Acute bacterial conjunctivitis is an infection of the conjunctiva and is one of the most common ocular disorders in primary care. Antibiotics are generally prescribed on the basis that they may speed recovery, reduce persistence, and prevent keratitis. However, many cases of acute bacterial conjunctivitis are self-limited, resolving without antibiotic therapy. This Cochrane Review was first published in The Cochrane Library in 1999, then updated in 2006, 2012, and 2022.
To assess the benefits and side effects of antibiotic therapy in the management of acute bacterial conjunctivitis.
We searched CENTRAL (which contains the Cochrane Eyes and Vision Group Trials Register) (The Cochrane Library 2022, Issue 5), MEDLINE (January 1950 to May 2022), Embase (January 1980 to May 2022), the metaRegister of Controlled Trials (mRCT) (www.controlled-trials.com), ClinicalTrials.gov (www.clinicaltrials.gov), and the WHO International Clinical Trials Registry Platform (ICTRP) (www.who.int/ictrp/search/en). We did not use any date or language restrictions in the electronic searches for trials. We last searched the electronic databases in May 2022.
We included randomized controlled trials (RCTs) in which any form of antibiotic treatment, with or without steroid, had been compared with placebo/vehicle in the management of acute bacterial conjunctivitis. This included topical and systemic antibiotic treatments.
Two authors independently reviewed the titles and abstracts of identified studies. We assessed the full text of all potentially relevant studies and determined the included RCTs, which were further assessed for risk of bias using Cochrane methodology. We performed data extraction in a standardized manner and conducted random-effects meta-analyses using RevMan Web.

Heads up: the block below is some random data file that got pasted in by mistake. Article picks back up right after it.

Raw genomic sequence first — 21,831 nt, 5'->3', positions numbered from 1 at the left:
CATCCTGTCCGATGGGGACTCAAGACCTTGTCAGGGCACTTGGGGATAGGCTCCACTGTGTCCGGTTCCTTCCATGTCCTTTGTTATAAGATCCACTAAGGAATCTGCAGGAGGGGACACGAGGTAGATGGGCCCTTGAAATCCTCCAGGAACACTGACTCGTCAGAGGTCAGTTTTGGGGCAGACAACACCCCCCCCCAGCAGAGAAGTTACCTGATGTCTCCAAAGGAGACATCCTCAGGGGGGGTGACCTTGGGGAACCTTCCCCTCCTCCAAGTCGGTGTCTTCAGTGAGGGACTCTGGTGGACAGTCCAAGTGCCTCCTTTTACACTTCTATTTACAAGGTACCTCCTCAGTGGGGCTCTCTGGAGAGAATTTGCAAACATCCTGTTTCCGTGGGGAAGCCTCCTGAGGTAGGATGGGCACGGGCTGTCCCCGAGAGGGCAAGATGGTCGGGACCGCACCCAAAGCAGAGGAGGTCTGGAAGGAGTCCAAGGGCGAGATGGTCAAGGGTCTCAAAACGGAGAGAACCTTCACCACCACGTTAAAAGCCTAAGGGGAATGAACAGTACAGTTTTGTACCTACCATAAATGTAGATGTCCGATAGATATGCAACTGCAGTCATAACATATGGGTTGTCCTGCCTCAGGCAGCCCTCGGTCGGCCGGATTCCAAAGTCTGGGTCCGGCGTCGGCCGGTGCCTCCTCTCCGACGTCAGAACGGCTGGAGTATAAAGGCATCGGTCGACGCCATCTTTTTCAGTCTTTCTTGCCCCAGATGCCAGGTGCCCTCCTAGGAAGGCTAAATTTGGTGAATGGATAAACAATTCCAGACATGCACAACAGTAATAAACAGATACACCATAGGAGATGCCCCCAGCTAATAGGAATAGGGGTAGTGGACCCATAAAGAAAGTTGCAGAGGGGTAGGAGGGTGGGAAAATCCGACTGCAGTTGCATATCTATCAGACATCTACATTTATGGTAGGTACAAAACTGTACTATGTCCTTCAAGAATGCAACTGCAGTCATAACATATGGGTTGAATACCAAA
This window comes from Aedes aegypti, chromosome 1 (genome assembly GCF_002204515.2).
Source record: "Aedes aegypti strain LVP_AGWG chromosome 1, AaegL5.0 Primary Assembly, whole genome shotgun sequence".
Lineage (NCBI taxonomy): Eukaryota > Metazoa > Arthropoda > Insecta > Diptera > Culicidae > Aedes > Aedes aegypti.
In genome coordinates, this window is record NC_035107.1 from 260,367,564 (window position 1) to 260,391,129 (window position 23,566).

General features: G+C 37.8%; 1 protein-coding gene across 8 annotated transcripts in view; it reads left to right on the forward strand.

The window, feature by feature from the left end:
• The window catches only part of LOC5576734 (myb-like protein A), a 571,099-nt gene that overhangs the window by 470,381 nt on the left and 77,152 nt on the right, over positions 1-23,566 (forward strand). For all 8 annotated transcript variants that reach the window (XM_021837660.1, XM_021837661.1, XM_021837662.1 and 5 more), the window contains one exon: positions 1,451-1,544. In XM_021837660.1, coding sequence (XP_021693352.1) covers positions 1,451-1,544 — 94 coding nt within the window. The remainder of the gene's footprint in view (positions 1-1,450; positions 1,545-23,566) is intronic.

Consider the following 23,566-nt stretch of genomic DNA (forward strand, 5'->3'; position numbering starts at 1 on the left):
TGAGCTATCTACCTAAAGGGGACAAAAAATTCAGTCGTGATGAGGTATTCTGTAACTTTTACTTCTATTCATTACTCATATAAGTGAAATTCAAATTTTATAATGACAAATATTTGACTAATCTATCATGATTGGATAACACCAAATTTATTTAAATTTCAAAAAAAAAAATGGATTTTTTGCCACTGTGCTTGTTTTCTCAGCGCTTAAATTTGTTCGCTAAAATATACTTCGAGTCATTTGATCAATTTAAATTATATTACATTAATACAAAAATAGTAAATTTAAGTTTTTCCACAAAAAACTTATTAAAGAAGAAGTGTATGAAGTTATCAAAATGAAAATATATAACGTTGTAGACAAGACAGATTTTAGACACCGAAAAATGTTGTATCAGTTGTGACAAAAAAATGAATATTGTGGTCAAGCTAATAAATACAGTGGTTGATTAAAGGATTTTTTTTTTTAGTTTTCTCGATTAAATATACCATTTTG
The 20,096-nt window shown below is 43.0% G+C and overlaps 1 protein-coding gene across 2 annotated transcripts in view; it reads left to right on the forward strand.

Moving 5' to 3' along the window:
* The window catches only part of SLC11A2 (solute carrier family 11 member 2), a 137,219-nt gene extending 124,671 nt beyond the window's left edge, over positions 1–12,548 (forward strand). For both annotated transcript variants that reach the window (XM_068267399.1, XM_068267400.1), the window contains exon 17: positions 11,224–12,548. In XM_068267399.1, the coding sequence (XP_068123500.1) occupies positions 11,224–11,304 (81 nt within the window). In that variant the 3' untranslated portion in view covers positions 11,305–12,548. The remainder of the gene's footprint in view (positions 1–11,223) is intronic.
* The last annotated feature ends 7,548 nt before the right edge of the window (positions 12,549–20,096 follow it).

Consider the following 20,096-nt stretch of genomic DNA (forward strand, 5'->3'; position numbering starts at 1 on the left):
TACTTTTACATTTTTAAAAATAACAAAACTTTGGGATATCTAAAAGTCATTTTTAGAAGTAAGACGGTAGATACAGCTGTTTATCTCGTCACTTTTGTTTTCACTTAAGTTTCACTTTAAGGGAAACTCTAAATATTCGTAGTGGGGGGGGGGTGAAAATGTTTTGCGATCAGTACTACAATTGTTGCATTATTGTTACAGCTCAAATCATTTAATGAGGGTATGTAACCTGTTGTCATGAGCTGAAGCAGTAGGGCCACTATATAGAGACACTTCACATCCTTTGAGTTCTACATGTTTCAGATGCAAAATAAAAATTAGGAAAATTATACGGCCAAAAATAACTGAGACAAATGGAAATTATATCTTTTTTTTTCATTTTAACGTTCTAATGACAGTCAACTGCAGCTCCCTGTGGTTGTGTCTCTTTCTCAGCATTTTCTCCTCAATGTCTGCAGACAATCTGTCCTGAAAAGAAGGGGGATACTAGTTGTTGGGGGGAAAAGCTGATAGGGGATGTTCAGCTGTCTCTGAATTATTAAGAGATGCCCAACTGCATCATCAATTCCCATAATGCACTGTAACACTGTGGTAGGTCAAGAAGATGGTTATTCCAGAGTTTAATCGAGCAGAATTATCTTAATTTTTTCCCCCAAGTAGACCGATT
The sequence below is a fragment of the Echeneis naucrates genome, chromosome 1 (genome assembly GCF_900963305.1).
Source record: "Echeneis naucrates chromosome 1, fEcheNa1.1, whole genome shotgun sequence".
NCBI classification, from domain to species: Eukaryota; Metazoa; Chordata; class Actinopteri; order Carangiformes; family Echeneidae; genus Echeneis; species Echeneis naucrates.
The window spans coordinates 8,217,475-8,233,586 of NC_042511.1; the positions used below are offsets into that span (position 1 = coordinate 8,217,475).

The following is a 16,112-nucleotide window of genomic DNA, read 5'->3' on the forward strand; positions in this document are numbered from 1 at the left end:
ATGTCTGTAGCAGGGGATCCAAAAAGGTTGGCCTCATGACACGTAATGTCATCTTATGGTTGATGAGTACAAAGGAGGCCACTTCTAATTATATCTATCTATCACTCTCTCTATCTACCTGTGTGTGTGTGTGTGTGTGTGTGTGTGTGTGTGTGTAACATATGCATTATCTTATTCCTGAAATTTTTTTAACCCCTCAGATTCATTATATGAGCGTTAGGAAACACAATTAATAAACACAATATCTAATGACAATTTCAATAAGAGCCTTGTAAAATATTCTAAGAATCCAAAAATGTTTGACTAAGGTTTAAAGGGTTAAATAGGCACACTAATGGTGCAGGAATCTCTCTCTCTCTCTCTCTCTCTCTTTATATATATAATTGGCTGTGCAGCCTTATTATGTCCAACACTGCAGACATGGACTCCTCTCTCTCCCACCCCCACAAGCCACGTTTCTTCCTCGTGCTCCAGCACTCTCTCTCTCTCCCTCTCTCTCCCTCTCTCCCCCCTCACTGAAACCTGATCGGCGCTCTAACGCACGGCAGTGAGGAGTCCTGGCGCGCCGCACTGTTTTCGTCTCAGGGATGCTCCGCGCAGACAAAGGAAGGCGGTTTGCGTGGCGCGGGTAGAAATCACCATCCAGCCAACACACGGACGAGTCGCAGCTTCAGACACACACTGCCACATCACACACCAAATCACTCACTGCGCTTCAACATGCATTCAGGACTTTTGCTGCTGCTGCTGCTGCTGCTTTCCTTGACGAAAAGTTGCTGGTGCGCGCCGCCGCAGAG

We included 21 eligible RCTs, 10 of which were newly identified in this update. A total of 8805 participants were randomized. All treatments were topical in the form of drops or ointment. The trials were heterogeneous in terms of their eligibility criteria, the nature of the intervention (antibiotic drug class, which included fluoroquinolones [FQs] and non-FQs; dosage frequency; duration of treatment), the outcomes assessed and the time points of assessment. We judged one trial to be of high risk of bias, four as low risk of bias, and the others as raising some concerns.
Based on intention-to-treat (ITT) population, antibiotics likely improved clinical cure (resolution of clinical symptoms or signs) by 26% (RR 1.26, 95% CI 1.09 to 1.46; 5 trials, 1474 participants; moderate certainty) as compared with placebo. Subgroup analysis showed no differences by antibiotic class (P = 0.67) or treatment duration (P = 0.60). In the placebo group, 55.5% (408/735) of participants had spontaneous clinical resolution by days 4 to 9 versus 68.2% (504/739) of participants treated with an antibiotic. Based on modified ITT population, in which participants were analyzed after randomization on the basis of positive microbiological culture, antibiotics likely increased microbiological cure (RR 1.53, 95% CI 1.34 to 1.74; 10 trials, 2827 participants) compared with placebo at the end of therapy; there were no subgroup differences by drug class (P = 0.60). No study evaluated the cost-effectiveness of antibiotic treatment. Patients receiving antibiotics had a lower risk of treatment incompletion than those in the placebo group (RR 0.64, 95% CI 0.52 to 0.78; 13 trials, 5573 participants; moderate certainty) and were 27% less likely to have persistent clinical infection (RR 0.73, 95% CI 0.65 to 0.81; 19 trials, 5280 participants; moderate certainty).
There was no evidence of serious systemic side effects reported in either the antibiotic or placebo group (very low certainty). When compared with placebo, FQs (RR 0.70, 95% CI 0.54 to 0.90) but not non-FQs (RR 4.05, 95% CI 1.36 to 12.00) may result in fewer participants with ocular side effects. However, the estimated effects were of very low certainty.